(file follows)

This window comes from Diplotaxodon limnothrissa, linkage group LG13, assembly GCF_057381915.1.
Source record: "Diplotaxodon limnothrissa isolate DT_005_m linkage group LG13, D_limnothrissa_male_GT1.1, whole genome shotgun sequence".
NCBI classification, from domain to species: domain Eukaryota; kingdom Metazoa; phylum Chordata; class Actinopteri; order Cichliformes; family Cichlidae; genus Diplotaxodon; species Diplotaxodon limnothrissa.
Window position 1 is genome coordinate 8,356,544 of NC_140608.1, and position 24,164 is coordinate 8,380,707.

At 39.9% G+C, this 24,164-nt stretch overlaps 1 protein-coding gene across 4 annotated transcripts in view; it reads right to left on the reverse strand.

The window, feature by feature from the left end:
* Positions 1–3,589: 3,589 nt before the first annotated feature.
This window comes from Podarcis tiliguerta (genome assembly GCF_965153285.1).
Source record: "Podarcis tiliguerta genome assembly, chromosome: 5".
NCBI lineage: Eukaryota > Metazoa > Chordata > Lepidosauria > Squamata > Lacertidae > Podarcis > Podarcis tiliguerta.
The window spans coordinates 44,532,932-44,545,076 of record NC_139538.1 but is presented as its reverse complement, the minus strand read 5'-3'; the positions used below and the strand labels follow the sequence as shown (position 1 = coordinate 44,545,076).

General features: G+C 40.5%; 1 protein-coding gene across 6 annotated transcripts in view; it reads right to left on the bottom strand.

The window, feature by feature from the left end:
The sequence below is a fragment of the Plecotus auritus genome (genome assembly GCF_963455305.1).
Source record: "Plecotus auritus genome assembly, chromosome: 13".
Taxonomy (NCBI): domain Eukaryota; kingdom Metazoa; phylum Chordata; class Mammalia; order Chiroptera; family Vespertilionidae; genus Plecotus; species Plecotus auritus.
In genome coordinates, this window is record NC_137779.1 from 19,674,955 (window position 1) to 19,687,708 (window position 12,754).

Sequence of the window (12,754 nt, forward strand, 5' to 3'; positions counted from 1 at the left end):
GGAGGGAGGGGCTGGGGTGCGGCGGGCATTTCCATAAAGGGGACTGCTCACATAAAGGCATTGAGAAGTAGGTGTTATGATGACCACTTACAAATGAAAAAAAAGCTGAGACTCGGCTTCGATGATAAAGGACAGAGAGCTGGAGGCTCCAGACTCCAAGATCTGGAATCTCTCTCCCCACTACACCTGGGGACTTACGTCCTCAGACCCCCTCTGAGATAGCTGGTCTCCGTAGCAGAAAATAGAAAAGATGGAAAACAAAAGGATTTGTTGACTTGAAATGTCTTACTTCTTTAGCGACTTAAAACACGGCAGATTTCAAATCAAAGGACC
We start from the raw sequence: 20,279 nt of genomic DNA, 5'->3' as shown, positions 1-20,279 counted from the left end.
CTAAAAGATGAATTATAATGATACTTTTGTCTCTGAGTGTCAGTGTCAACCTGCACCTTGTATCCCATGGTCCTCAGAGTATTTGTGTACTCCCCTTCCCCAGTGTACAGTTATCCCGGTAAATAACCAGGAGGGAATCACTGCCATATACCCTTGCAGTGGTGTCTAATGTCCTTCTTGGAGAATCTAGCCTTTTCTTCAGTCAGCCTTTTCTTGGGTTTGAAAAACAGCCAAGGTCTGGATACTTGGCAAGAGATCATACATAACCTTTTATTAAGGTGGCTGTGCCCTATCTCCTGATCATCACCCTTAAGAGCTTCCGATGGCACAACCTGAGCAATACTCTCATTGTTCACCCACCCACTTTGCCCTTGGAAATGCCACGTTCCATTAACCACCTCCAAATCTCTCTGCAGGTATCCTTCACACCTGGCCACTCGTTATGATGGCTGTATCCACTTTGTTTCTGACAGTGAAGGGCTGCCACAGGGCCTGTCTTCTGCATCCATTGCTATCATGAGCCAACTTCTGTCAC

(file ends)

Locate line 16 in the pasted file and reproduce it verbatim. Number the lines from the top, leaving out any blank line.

Taxonomy (NCBI): domain Eukaryota; kingdom Metazoa; phylum Chordata; class Mammalia; order Chiroptera; family Vespertilionidae; genus Plecotus; species Plecotus auritus.